The Epigenetics of Childhood Trauma

By Diane McIntosh MD, FRCPC: For More Info, Go Here…

Part 1: How childhood adversity can provoke long-term health consequences.

This is the first of two posts regarding the epigenetics of childhood adversity, based on excerpts from my new book, This Is Depression.

Epigenetics is the science of gene expression. Your DNA is written in permanent marker; it can’t be changed or erased. Epigenetics is written in pencil: How our genes are expressed can change, thus we change our tune throughout our life. Epigenetics is the interface between nature (the genes you inherited from your parents) and nurture (your life experiences). How your genes are expressed, whether they are turned off or on, or played softly or harshly, depends on the type of genes you inherited from your parents, your developmental stage (e.g., pubertymenopause), and your environment.

We now know that our inherited genetic code, as well as life events and our environment, can affect how our genes are expressed. Toxin-related epigenetic changes are an example of our environment impacting gene expression. The scary part of this story is that research has demonstrated that epigenetic changes related to toxins can be inherited by our children.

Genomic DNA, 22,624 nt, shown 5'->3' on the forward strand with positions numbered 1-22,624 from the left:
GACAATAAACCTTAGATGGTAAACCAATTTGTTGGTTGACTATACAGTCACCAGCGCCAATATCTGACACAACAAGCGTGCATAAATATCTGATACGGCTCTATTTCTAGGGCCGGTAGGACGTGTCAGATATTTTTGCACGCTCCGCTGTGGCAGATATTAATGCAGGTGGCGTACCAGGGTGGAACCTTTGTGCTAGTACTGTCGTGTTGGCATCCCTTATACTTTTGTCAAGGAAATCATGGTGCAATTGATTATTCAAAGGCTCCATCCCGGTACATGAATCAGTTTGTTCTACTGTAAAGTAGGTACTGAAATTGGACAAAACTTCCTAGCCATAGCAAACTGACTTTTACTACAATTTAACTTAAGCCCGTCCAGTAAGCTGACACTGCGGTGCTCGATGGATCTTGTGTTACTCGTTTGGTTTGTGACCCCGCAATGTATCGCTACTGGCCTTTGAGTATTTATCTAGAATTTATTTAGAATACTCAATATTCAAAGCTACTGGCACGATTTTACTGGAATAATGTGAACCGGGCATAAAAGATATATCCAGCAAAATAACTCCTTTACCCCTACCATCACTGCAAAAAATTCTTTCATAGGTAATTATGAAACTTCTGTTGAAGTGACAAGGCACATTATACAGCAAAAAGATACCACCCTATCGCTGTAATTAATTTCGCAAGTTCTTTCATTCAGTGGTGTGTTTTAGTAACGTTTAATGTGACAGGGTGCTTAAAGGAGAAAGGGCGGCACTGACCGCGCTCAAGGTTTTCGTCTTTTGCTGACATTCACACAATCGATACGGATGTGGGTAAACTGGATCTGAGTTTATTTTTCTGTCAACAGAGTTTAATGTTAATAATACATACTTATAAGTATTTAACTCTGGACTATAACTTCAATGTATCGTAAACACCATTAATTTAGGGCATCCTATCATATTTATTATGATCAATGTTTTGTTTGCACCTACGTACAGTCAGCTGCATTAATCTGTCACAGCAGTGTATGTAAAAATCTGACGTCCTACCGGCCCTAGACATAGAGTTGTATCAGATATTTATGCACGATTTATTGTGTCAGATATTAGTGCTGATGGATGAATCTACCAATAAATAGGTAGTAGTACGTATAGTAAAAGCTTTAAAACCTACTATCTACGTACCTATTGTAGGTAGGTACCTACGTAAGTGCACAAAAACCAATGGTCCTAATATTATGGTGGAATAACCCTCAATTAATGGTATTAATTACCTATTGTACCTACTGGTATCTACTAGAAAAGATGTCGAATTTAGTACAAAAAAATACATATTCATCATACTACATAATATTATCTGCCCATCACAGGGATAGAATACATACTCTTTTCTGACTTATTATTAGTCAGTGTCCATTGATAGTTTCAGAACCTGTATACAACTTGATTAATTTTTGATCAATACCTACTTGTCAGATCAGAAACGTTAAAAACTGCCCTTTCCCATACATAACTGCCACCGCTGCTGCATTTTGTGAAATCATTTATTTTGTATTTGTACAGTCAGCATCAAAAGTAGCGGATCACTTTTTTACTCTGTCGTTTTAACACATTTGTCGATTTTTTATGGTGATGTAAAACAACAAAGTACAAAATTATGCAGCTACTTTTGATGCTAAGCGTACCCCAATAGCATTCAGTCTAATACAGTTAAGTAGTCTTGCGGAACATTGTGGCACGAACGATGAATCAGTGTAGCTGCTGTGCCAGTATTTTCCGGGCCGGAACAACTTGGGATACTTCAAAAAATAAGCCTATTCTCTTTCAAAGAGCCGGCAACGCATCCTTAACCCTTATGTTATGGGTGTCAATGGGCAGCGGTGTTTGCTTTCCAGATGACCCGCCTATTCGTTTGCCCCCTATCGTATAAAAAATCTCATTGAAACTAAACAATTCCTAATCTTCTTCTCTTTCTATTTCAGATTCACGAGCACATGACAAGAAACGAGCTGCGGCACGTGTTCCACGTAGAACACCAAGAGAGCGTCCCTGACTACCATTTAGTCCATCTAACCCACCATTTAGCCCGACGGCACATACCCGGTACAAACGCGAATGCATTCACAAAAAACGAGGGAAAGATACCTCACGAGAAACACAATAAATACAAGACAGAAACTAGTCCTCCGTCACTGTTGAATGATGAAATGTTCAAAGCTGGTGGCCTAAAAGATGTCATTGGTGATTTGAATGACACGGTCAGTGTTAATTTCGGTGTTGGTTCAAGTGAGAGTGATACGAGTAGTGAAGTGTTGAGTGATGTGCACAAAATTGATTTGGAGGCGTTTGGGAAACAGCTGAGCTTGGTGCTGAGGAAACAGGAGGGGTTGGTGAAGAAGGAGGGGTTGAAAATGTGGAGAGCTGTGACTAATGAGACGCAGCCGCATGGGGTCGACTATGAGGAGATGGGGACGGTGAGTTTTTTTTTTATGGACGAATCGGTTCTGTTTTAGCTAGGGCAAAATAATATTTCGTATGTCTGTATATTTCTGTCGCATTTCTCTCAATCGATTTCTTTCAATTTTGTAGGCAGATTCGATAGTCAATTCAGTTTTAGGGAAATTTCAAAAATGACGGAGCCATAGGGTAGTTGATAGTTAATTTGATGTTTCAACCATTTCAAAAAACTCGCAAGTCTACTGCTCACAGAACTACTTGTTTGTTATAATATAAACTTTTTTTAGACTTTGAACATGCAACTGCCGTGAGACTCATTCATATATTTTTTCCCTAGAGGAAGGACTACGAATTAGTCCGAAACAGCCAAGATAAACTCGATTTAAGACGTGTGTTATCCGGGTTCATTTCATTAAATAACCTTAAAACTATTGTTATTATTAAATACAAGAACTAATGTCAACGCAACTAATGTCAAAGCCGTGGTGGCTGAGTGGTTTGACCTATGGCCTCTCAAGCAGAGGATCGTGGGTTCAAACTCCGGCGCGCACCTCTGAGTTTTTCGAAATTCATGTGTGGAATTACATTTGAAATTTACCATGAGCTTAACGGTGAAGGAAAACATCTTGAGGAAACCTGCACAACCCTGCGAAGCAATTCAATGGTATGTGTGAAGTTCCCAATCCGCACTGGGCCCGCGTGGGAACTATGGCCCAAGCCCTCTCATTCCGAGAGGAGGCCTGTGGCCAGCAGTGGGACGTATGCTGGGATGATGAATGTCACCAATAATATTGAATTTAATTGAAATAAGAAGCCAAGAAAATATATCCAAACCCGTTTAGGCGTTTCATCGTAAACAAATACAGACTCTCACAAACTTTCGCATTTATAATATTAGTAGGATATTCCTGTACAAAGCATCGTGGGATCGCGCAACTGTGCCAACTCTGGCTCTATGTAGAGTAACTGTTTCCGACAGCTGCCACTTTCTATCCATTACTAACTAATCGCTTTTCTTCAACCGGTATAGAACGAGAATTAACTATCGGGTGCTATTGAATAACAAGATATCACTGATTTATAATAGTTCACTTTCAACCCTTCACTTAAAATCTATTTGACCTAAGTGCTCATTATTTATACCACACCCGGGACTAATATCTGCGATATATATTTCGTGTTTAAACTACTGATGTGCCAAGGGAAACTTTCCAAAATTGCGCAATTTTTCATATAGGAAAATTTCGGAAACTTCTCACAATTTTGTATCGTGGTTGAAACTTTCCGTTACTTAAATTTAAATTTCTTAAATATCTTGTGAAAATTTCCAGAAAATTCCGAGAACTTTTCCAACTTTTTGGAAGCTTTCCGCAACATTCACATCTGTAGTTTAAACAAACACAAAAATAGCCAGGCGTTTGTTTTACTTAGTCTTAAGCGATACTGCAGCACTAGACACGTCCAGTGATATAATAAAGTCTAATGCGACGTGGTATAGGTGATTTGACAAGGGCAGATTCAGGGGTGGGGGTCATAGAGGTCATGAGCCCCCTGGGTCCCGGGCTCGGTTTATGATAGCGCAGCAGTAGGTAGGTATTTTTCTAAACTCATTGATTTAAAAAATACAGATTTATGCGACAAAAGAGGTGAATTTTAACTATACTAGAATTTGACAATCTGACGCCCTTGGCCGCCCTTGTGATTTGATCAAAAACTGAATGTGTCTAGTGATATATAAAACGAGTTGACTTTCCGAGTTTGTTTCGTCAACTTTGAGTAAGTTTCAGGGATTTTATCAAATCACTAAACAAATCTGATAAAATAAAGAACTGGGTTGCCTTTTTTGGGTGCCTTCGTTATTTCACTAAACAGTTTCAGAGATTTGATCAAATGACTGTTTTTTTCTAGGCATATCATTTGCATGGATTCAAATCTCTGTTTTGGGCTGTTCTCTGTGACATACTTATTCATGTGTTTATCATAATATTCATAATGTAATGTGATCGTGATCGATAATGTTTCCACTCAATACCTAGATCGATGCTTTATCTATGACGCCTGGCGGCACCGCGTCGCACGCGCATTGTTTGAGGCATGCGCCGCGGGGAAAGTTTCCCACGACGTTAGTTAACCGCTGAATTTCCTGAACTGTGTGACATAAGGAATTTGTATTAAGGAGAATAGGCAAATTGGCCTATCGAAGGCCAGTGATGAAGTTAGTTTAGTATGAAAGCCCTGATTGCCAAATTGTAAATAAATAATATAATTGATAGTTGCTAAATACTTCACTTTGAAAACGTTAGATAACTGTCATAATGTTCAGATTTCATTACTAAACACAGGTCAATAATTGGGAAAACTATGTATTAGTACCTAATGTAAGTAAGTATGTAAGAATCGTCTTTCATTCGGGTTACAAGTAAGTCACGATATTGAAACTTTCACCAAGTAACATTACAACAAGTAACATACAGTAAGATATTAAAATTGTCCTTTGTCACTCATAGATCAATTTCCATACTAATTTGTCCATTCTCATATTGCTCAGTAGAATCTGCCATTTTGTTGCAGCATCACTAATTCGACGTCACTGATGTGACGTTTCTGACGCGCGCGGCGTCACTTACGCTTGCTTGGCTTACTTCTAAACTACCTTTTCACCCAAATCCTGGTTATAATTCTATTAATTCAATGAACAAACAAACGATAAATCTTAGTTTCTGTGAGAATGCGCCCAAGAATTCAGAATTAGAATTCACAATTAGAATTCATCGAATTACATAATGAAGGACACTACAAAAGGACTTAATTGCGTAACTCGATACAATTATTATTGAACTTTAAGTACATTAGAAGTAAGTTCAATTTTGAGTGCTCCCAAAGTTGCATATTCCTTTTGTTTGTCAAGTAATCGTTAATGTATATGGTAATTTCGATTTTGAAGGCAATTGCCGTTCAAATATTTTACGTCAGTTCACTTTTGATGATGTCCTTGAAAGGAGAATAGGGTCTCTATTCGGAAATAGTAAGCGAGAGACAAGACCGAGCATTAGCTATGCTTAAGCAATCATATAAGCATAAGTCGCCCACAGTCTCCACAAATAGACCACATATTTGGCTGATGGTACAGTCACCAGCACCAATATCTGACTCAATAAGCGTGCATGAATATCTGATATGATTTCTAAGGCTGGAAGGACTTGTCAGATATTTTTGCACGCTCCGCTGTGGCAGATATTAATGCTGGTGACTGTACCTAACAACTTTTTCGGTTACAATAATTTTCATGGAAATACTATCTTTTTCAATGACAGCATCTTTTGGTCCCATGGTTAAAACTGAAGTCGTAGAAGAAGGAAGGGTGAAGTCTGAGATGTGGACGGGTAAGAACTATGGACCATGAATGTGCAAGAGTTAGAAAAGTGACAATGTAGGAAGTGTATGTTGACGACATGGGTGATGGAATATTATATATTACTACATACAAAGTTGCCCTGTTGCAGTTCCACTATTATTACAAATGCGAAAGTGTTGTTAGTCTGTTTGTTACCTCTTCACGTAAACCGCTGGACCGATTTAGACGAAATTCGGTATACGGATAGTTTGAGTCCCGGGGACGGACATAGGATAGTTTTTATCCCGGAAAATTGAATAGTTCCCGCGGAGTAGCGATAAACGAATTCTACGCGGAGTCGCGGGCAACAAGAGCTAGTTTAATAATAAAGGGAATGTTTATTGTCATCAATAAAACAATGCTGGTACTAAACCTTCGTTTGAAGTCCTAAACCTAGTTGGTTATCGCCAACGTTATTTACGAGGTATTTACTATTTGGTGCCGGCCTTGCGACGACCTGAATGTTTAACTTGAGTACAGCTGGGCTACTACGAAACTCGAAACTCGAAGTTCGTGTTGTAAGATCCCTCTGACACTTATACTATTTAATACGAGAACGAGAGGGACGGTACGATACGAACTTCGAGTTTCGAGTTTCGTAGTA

Research on schizophrenia provides several examples of gene-environment interactions that may trigger the development of the illness. Examples of potential triggers that can alter gene expression and might provoke the development of schizophrenia include infections during pregnancy, abnormal bowel flora (microorganisms that live in the gut), and smoking cannabis.

These and other environmental exposures are of greatest concern in vulnerable individuals, like those who have a family history of the disorder. Some families have specific genes in their DNA that likely constitute a risk for the disorder, and with exposure to a specific infection or cannabis, a gene that promotes schizophrenia might be activated, resulting in the onset of symptoms.

In my next post, I’ll share how childhood adversity can provoke epigenetic changes that may impact physical and mental health.

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